Raids on Mar-a-Lago unleash a political storm


Isabella del Nido

On August 8 of this year, former president Trump had his Florida home, Mar-a-Lago, raided by the Federal Bureau of Investigation (FBI).

Carey Wooley, Print Managing Editor

Through the four-year long period of his presidency, controversy and investigations have followed Donald Trump. Even after leaving office, this hasn’t changed. With investigations underway, evidence has suggested new findings surrounding his actions post-presidency.

On August 8 of this year, former president Trump had his Florida home, Mar-a-Lago, raided by the Federal Bureau of Investigation (FBI). After receiving a search warrant, officers entered Mar-a-Lago and removed multiple boxes of confidential and sensitive documents.

“I wasn’t surprised, just because of the things he did during his presidency,” senior Jason Oh said. “But it’s also kind of relieving, because Trump might face criminal charges and be unable to run for office again.”

After Richard Nixon’s presidency, it became illegal for presidents to remove documents from the White House post-presidency. This is the first time the FBI has ever visited a president’s home to retrieve such documents.

“The FBI is always very thorough with its work,” AP government teacher Dalton Pool said. “If they ever do take action, it’s usually because they have plenty of evidence showing them the action is necessary.”

For the FBI to gain the warrant to execute a raid, they must have probable cause, meaning there’s good reason to believe a crime was committed; in this case, that was the smuggling of the files. A judge then decides if there is enough information to issue a warrant.

“To conduct the search that took place in Florida, a federal judge had to approve the warrant,” Pool said. “Warrants must be very specific and detailed as far as what they are looking for and what possible crimes have been committed in order to get approved.”

The Presidential Records Act, ratified in 1978, states that records produced during the term of a President or Vice President belongs not to them, but to the U.S. and the American people.

“The National Archives play a vital role in securing classified documents and keeping them secret until they’re made public decades later, in accordance with the law,” Pool said.

When Trump’s presidency ended back in 2020, 15 boxes of files were reported missing. The National Archives Records Administration (NARA) began conducting an investigation, later demanding that he return the missing documents. He returned some documents, but withheld others.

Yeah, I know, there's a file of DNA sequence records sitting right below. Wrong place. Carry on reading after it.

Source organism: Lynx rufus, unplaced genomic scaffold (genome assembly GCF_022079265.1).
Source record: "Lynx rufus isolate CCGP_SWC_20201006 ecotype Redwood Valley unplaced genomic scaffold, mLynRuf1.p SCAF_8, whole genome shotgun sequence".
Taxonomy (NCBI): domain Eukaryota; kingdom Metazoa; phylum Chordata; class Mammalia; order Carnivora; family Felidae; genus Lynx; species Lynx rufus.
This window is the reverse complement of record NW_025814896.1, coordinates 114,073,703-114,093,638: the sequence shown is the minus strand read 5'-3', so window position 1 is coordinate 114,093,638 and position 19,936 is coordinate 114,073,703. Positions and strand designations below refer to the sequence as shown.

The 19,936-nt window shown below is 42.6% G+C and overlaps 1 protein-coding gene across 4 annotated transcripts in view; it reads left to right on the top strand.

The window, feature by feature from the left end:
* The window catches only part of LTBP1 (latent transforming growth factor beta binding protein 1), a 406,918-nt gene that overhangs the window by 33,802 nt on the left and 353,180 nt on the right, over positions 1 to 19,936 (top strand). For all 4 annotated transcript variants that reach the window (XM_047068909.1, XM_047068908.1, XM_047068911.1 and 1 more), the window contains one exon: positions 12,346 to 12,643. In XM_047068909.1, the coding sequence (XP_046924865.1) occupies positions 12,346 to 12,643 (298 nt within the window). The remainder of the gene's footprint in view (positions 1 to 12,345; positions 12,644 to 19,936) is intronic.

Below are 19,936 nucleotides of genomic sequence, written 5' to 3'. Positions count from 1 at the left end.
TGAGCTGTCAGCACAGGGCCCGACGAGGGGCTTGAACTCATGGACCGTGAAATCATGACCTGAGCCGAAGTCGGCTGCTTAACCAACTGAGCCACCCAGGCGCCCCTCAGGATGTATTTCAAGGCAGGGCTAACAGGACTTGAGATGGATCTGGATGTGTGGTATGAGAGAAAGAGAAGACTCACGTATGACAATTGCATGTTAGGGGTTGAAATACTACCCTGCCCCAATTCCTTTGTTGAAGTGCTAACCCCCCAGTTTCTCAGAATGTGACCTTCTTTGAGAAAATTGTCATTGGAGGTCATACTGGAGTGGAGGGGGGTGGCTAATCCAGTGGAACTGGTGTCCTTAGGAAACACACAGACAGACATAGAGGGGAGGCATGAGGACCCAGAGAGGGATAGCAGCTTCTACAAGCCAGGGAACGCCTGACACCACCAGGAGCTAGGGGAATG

“It made sense to ‘raid’ his house,” sophomore Olivia Baird said. “ If Trump is taking important documents willy-nilly, then he should know the repercussions. The FBI had good reason to raid his house; if there’s smoke there’s usually fire.”

After the FBI retrieved said boxes, they were met with opposition from Florida judge Aileen Cannon, who was appointed by Trump in April of 2020, just months before his term ended and he left office. She effectively paused the progress of the investigation by ruling that a Special Master had to review the documents before they could proceed with a case.

“That people tried to block the viewing of these documents didn’t really phase me,” Baird said. “If anything, I expected it. Trump has always had a ‘cult-like’ following. It’s no surprise that people are willing to go to such lengths to protect him.”

Trump’s legal team argued that many of these documents have been “declassified,” a claim which is currently being disputed. The FBI argues that they contain sensitive information that needs to be secured.

“When it comes to classified information, we have very specific laws in place to protect national security and national security personnel,” Pool said.

The documents are said to have information related to individuals undercover in other countries. These individuals are at risk of imprisonment, and in some cases execution, if they are found out or exposed.

“This might create distrust from other nations while anyone but Trump is in office; if he gets elected, then I think it’s a bigger problem,” Baird said. “If you tell your friend a secret, and they go telling it to other people, you won’t tell them a secret again.”

The biggest fear from the Intelligence community is that foreign operatives helping the U.S. could be identified by name within these files, which could end up putting them at a potentially life-threatening risk.

“Having strong connections with other countries is really important,” Baird said. “If we can make moves not to compromise, then we should do it.”